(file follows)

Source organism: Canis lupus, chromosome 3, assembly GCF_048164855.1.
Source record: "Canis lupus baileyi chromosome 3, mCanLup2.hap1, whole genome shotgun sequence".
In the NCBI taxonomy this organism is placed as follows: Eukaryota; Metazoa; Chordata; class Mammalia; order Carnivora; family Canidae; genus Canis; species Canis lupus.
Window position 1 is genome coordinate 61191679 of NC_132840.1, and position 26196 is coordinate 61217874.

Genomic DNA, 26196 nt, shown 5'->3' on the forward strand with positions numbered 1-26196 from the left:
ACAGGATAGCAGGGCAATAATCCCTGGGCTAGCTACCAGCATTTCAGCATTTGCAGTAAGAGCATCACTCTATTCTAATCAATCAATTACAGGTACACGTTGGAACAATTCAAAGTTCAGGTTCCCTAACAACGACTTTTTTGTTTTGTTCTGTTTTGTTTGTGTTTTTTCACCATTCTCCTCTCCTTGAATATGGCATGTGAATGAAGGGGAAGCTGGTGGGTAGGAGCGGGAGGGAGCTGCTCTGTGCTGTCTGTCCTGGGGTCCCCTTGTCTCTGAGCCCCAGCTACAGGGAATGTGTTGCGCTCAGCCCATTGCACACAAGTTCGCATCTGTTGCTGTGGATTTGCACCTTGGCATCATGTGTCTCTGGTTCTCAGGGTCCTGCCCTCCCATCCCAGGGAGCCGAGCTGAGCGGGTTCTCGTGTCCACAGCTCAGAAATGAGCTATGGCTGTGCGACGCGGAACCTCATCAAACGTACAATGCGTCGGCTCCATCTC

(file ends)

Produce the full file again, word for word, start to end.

Source organism: Canis lupus, chromosome 3, assembly GCF_048164855.1.
Source record: "Canis lupus baileyi chromosome 3, mCanLup2.hap1, whole genome shotgun sequence".
In the NCBI taxonomy this organism is placed as follows: Eukaryota; Metazoa; Chordata; class Mammalia; order Carnivora; family Canidae; genus Canis; species Canis lupus.
Window position 1 is genome coordinate 61191679 of NC_132840.1, and position 26196 is coordinate 61217874.

Genomic DNA, 26196 nt, shown 5'->3' on the forward strand with positions numbered 1-26196 from the left:
ACAGGATAGCAGGGCAATAATCCCTGGGCTAGCTACCAGCATTTCAGCATTTGCAGTAAGAGCATCACTCTATTCTAATCAATCAATTACAGGTACACGTTGGAACAATTCAAAGTTCAGGTTCCCTAACAACGACTTTTTTGTTTTGTTCTGTTTTGTTTGTGTTTTTTCACCATTCTCCTCTCCTTGAATATGGCATGTGAATGAAGGGGAAGCTGGTGGGTAGGAGCGGGAGGGAGCTGCTCTGTGCTGTCTGTCCTGGGGTCCCCTTGTCTCTGAGCCCCAGCTACAGGGAATGTGTTGCGCTCAGCCCATTGCACACAAGTTCGCATCTGTTGCTGTGGATTTGCACCTTGGCATCATGTGTCTCTGGTTCTCAGGGTCCTGCCCTCCCATCCCAGGGAGCCGAGCTGAGCGGGTTCTCGTGTCCACAGCTCAGAAATGAGCTATGGCTGTGCGACGCGGAACCTCATCAAACGTACAATGCGTCGGCTCCATCTC